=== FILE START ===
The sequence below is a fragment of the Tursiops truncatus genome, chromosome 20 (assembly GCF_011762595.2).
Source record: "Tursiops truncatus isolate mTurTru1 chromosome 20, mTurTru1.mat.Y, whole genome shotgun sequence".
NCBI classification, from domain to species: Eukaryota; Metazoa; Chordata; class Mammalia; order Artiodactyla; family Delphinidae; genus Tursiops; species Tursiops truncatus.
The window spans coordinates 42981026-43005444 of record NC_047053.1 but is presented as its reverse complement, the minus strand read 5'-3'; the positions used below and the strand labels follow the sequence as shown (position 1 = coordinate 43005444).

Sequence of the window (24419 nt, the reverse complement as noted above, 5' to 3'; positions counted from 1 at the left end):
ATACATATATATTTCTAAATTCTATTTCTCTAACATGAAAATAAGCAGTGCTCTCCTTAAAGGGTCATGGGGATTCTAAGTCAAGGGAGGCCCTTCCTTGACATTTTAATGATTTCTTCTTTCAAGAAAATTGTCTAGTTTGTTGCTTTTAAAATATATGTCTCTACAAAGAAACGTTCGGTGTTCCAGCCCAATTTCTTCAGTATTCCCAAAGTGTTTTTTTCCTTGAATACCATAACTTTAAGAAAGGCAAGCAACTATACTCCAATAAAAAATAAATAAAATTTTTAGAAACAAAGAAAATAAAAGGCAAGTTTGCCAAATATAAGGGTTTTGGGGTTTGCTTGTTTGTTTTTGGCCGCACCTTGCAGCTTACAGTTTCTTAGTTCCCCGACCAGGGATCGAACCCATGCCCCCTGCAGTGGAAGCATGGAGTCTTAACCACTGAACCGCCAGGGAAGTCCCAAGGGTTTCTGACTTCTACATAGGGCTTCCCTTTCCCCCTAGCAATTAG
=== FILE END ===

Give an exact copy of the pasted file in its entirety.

The sequence below is a fragment of the Tursiops truncatus genome, chromosome 20 (assembly GCF_011762595.2).
Source record: "Tursiops truncatus isolate mTurTru1 chromosome 20, mTurTru1.mat.Y, whole genome shotgun sequence".
NCBI classification, from domain to species: Eukaryota; Metazoa; Chordata; class Mammalia; order Artiodactyla; family Delphinidae; genus Tursiops; species Tursiops truncatus.
The window spans coordinates 42981026-43005444 of record NC_047053.1 but is presented as its reverse complement, the minus strand read 5'-3'; the positions used below and the strand labels follow the sequence as shown (position 1 = coordinate 43005444).

Sequence of the window (24419 nt, the reverse complement as noted above, 5' to 3'; positions counted from 1 at the left end):
ATACATATATATTTCTAAATTCTATTTCTCTAACATGAAAATAAGCAGTGCTCTCCTTAAAGGGTCATGGGGATTCTAAGTCAAGGGAGGCCCTTCCTTGACATTTTAATGATTTCTTCTTTCAAGAAAATTGTCTAGTTTGTTGCTTTTAAAATATATGTCTCTACAAAGAAACGTTCGGTGTTCCAGCCCAATTTCTTCAGTATTCCCAAAGTGTTTTTTTCCTTGAATACCATAACTTTAAGAAAGGCAAGCAACTATACTCCAATAAAAAATAAATAAAATTTTTAGAAACAAAGAAAATAAAAGGCAAGTTTGCCAAATATAAGGGTTTTGGGGTTTGCTTGTTTGTTTTTGGCCGCACCTTGCAGCTTACAGTTTCTTAGTTCCCCGACCAGGGATCGAACCCATGCCCCCTGCAGTGGAAGCATGGAGTCTTAACCACTGAACCGCCAGGGAAGTCCCAAGGGTTTCTGACTTCTACATAGGGCTTCCCTTTCCCCCTAGCAATTAG